A recent article appeared on the Forbes website, “Researchers Attempt to Predict and Prevent Suicide Using Deep Learning and Math“, discussing a team of scientists working on an algorithm to predict suicidal patterns and prevent suicides. One of the scientists states the project goal being: “if our algorithm can identify and stop just one or two, we will feel really good about that.”
On the one hand, this looks like a good idea that will help to save lives. On the other hand, it brings to mind the nightmares of Philip K. Dick‘s (PKD) scifi short stories. PKD is probably my single most favorite scifi author; and his scifi stories and novels contain as many warnings against future nightmares as they do predictions of future technologies.
In the PKD story, “The Minority Report” (PKDR/PKD4), murder and violent crimes are prevented through a combination of precognition abilities and computer algorithms that produce three reports. If two of the three reports agree there will be a murder, the computer produces a card with the name of the would-be murderer, who is then sought out and apprehended by the pre-crime department. However, the existence of the minority report indicates the future crime accepted for prevention may not show the whole picture. In fact, the possibility of innocent persons being imprisoned for crimes that were never going to be committed is raised by the narration of the story.
While pre-crime exists in a fictional setting, the overlooked minority reports, that might clear someone of a future crime, raises the question of whether this suicide algorithm’s identification of a suicidal patterns might result in similar problems of non-suicidal persons being institutionalized. The behaviors might just meet a list programmed into a computer and not indicate an actual a future suicide. Some of us with depression would definitely want assurances that something was in place to prevent this result.
The Forbes article also explains that project development involved “student[-]developed algorithms to do statistical analysis … to look for key factors related to suicide risks and apply deep learning methods to these large and complex datasets”. When deep learning methods are discussed in connection to the algorithms, questions of artificial intelligence (AI) are also immediately raised.
In “The Defenders” (PKD1) and “Second Variety” (PKD3), PKD offers two differing views of what it could look like when an AI determines humans are their own worst threat.
In a more benign take on AI, the story, “The Defenders”, features robots designed to fight a war between the U.S. and Russia. When humans leave the surface due to the increasing lethality of the weapons of war they’ve created, the robots determine the two groups of humans are bigger threats to the earth and that their war doesn’t even make sense. Instead, the robots dupe humanity into believing the war is going on through the building and destroying of model replicas of human cities, while also cleaning and preserving the actual untouched cities. The robots made an analysis of human behavior that determined they should keep the humans underground until their societies have moved on from warfare to a focus on survival in a generation or so.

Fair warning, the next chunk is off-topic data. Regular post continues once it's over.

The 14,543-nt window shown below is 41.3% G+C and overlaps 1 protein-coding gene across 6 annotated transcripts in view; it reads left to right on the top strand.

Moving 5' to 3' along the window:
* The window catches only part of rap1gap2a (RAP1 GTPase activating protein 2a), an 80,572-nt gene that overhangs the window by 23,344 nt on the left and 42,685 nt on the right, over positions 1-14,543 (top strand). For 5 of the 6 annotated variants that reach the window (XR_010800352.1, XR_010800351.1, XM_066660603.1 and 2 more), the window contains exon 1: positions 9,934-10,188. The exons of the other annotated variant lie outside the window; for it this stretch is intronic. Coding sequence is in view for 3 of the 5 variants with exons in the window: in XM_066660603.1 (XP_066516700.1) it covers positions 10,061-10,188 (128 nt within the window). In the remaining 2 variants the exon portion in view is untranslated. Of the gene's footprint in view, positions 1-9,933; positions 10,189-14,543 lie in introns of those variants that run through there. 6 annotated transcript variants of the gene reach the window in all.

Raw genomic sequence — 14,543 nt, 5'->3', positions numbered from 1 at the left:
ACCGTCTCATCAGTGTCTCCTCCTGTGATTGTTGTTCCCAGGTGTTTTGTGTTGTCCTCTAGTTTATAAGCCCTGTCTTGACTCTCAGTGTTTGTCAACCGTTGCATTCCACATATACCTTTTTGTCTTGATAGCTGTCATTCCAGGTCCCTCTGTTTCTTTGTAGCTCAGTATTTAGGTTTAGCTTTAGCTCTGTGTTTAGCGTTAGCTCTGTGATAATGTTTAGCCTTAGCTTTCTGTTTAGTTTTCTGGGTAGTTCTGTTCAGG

However, PKD presents the nightmarish concept of robots designed to fight a war who’ve determined human life is a bigger threat than the robots on either side in the story, “Second Variety”. These robots are designed to reproduce and to use learning processes to create even more deceptive and lethal versions of themselves to outwit the other side. Further the two sides of the robot war eventually focus on making those deceptions more effective against the robots on the other side. The war continues to be fought by the robot combatants with humans soldiers largely forgotten, except for being seen as a threat by the robots on both sides.
To clarify, I do not think the algorithm will use deep learning methods to gather humans into camps and exterminate them Terminator-franchise-style.
However, we must bear in mind that any technology that involves computerized systems learning on their own, making decisions on their own, and enforcing objectives has the potential to become a very serious threat long-term unless safety precautions are put into place to prevent the machines from determining non-machines are all a threat.
Dick, Philip K. The Collected Stories of Philip K Dick Vol I. V vols.
New York: Citadel Twilight, 1990. (PKD1)
—. The Collected Stories of Philip K Dick Vol II. V vols.
New York: Citadel Twilight, 1995. (PKD2)
—. The Collected Stories of Philip K Dick Vol III. V vols.
New York: Citadel Press, 2002. (PKD3)
—. The Collected Stories of Philip K Dick Vol IV. V vols.
New York: Citadel Twilight, 1991. (PKD4)
—. The Collected Stories of Philip K Dick Vol V. V vols.
New York: Citadel Press, 1992. (PKD5)
—. The Philip K Dick Reader. New York: Citadel Press, 1997. (PKDR)
Clipart stolen from Clipartmax.